This practice allows the person to bleed four times a year and decreases the risk of hypertrophic endometrium, which is an enlarged uterus.

In some cases, for example, if a person has endometriosis, doctors may prescribe continuous contraceptive pills without any hormone-free time.

The Food and Drug Administration (FDA) have approved only three long-term oral contraceptives. These include:

  • Seasonale: 84 active hormone pills and seven placebo pills
  • Seasonique: similar to Seasonale, but instead of placebo pills, it contains seven low dose estrogen pills
  • Lybrel: entire year’s worth of contraceptive pills without placebo or pill-free week

Intrauterine device (IUD)

Medicated IUDs, such as Mirena, release progestin from a device that a healthcare professional has inserted into the uterus. A Mirena IUD can remain in the uterus for up to 5 years.

About half of people who have a Mirena IUD will no longer get their period within 6 months of using it.

People who cannot tolerate hormones or wish to avoid progestin can choose a copper IUD. However, copper devices may cause more breakthrough bleeding — bleeding or spotting in between periods — than hormone-releasing IUDs.

Medroxyprogesterone injections

People who choose hormonal injections, which include Depo-Provera, will receive one injection every 90 days. After a year, about 73% of women will stop bleeding.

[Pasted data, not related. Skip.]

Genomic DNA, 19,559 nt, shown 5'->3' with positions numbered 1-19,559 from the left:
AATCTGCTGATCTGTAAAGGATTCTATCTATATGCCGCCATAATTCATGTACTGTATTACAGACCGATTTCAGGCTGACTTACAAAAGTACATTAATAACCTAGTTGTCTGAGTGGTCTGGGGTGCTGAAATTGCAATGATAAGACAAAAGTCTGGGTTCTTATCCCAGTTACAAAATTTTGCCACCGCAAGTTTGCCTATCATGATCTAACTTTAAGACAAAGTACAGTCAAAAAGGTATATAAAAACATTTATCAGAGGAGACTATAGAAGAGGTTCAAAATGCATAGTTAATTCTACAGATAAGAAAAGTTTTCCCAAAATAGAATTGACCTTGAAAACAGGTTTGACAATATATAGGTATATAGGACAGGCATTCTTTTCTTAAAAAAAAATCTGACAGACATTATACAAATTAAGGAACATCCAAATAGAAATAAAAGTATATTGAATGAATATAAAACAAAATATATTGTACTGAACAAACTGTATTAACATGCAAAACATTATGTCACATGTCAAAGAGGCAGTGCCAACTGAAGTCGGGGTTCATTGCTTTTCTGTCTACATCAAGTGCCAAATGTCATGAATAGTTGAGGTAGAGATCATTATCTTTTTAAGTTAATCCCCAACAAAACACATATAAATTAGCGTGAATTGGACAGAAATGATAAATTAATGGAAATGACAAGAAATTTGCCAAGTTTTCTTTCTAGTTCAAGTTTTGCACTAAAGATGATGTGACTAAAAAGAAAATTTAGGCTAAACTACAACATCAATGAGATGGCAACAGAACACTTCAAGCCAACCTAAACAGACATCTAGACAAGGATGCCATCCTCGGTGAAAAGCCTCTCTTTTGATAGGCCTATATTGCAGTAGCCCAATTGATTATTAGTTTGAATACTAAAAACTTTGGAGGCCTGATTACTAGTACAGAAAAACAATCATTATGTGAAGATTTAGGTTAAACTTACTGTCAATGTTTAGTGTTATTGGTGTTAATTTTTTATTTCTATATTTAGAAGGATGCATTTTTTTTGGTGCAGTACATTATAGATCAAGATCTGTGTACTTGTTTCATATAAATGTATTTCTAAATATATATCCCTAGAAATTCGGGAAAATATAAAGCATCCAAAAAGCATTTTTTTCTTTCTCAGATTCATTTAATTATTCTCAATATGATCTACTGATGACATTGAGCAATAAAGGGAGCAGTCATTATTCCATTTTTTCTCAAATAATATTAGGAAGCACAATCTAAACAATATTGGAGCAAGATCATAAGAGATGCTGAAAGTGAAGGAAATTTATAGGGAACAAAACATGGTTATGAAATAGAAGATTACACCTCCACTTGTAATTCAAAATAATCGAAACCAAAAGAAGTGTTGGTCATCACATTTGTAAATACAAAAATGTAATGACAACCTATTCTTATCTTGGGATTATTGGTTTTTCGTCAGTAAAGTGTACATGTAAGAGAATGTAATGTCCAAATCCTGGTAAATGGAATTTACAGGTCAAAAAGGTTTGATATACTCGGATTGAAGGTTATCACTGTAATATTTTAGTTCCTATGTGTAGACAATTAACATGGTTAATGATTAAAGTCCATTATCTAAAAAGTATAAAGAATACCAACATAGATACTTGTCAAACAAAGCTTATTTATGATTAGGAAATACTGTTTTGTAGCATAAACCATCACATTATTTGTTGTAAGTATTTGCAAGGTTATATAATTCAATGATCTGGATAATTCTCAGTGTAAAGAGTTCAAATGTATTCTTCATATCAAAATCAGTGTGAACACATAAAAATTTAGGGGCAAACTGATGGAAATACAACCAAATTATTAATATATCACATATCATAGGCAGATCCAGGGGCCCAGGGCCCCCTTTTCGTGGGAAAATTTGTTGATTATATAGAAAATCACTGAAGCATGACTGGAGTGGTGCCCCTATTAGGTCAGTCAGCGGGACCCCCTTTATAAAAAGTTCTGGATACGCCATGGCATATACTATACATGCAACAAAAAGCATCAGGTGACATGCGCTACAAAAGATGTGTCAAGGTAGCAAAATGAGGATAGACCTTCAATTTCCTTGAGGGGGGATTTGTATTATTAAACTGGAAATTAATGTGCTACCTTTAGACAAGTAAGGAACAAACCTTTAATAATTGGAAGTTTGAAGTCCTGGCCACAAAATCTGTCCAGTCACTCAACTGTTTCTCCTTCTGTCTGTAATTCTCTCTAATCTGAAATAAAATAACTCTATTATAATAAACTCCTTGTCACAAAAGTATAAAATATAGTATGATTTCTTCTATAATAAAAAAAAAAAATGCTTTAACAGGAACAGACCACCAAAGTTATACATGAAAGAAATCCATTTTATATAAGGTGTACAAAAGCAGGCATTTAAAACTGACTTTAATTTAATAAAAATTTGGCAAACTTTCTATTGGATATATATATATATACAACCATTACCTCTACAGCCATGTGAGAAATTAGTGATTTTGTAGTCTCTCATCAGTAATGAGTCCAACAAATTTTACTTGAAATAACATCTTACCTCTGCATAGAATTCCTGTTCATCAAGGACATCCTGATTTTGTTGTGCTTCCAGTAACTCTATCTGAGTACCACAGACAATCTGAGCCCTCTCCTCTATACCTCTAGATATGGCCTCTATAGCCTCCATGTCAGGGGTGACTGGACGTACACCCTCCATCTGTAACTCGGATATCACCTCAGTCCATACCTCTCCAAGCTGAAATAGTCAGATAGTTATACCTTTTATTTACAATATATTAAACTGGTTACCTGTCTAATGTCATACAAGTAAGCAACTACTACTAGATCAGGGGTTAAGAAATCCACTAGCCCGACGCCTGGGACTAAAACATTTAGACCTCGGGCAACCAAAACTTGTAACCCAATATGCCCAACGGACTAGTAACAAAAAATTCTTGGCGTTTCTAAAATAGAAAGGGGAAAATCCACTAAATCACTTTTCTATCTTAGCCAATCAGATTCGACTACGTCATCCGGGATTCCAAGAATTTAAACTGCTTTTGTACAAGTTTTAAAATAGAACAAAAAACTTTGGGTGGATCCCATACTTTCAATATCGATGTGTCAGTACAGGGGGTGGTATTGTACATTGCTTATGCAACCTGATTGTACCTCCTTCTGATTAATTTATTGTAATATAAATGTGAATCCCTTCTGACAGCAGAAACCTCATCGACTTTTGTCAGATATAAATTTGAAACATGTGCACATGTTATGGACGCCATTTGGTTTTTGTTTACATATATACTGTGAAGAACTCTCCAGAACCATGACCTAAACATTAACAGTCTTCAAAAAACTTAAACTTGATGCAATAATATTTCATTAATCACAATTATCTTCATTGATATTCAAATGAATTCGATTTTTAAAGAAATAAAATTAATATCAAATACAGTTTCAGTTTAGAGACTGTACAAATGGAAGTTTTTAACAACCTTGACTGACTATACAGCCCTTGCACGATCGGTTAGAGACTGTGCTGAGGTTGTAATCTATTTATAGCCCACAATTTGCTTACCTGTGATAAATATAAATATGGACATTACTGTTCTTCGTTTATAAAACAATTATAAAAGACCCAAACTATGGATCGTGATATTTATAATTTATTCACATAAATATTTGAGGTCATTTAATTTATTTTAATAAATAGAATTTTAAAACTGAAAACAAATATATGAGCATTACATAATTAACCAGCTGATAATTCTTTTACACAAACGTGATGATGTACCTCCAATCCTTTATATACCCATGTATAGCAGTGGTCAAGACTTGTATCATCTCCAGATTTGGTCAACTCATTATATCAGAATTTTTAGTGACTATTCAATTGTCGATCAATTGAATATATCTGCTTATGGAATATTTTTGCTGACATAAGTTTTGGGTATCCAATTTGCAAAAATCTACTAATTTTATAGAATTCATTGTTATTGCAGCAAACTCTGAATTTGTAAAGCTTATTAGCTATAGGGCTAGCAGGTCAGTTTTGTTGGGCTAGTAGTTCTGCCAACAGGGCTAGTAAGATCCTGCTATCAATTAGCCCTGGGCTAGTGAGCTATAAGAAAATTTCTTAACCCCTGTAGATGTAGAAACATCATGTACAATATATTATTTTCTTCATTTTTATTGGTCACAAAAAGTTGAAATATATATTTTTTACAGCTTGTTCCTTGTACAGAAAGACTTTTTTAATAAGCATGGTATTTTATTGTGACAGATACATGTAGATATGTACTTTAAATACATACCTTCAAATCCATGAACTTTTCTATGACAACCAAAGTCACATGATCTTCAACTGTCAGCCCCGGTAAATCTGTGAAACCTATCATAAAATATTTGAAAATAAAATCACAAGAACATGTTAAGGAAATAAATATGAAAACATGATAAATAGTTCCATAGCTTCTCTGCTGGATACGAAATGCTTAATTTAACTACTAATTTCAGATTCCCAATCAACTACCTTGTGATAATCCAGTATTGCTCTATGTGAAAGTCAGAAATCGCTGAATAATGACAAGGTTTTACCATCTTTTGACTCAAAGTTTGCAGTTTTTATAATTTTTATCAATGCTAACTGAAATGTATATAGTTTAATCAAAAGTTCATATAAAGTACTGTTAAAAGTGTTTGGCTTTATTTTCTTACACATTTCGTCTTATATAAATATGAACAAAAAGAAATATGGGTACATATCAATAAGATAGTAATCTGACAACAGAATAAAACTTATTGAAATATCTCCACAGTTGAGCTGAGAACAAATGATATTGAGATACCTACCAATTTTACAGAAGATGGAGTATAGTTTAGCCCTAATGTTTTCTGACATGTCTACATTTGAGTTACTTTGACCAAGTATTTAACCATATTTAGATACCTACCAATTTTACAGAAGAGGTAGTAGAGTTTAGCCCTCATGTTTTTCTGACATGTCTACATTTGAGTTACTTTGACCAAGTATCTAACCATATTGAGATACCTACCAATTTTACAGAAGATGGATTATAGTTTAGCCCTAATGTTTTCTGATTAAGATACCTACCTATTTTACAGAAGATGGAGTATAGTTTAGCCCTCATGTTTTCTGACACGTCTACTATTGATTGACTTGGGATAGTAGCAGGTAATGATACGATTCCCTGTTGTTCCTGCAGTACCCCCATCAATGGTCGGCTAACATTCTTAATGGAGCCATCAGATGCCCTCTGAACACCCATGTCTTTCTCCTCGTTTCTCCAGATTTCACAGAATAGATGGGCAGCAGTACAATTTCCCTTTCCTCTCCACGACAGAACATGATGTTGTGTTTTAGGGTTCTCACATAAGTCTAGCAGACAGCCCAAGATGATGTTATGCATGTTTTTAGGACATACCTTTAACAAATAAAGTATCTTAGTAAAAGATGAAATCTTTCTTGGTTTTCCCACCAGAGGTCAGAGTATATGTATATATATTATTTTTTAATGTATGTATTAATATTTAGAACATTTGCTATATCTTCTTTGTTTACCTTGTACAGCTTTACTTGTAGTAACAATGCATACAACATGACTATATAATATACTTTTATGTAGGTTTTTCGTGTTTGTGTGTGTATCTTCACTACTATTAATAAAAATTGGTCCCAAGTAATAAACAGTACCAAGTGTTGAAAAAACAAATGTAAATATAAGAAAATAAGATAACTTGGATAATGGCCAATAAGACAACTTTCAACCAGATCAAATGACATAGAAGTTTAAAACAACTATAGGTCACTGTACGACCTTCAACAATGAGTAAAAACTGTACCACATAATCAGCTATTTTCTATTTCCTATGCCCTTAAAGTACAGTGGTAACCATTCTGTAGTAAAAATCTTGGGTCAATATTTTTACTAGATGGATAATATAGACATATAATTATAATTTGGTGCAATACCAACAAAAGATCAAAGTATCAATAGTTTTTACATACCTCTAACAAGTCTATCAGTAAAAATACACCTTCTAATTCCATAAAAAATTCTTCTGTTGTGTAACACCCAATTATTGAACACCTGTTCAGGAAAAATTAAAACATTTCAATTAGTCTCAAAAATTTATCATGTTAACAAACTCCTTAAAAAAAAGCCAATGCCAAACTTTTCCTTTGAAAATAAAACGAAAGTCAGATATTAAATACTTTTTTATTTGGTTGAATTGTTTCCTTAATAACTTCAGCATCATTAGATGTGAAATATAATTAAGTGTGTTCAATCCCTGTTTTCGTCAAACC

Contraceptive patch

People who use the contraceptive patch, which is available under the brand name Ortho Evra, place a new patch on their skin once a week for 3 weeks. The fourth week is typically hormone-free. People who want to extend their cycle can apply a new patch in the fourth week and avoid the hormone-free week.

A study showed that long-term use of the patch only leads to 12% of women stopping their period. Breakthrough bleeding is common in those who use the patch continuously.

Vaginal ring

People typically place a vaginal ring in the vagina for 3 weeks and then remove it for 1 week.

A vaginal ring works similarly to the contraceptive patch, as it releases hormones daily. People who want to delay their period can skip the hormone-free week and insert a new ring.

One trial compared the effectiveness of regular scheduling of the vaginal ring to extended scheduling. Avoiding the hormone-free week caused fewer days of bleeding, but more breakthrough bleeding.

Etonogestrel implant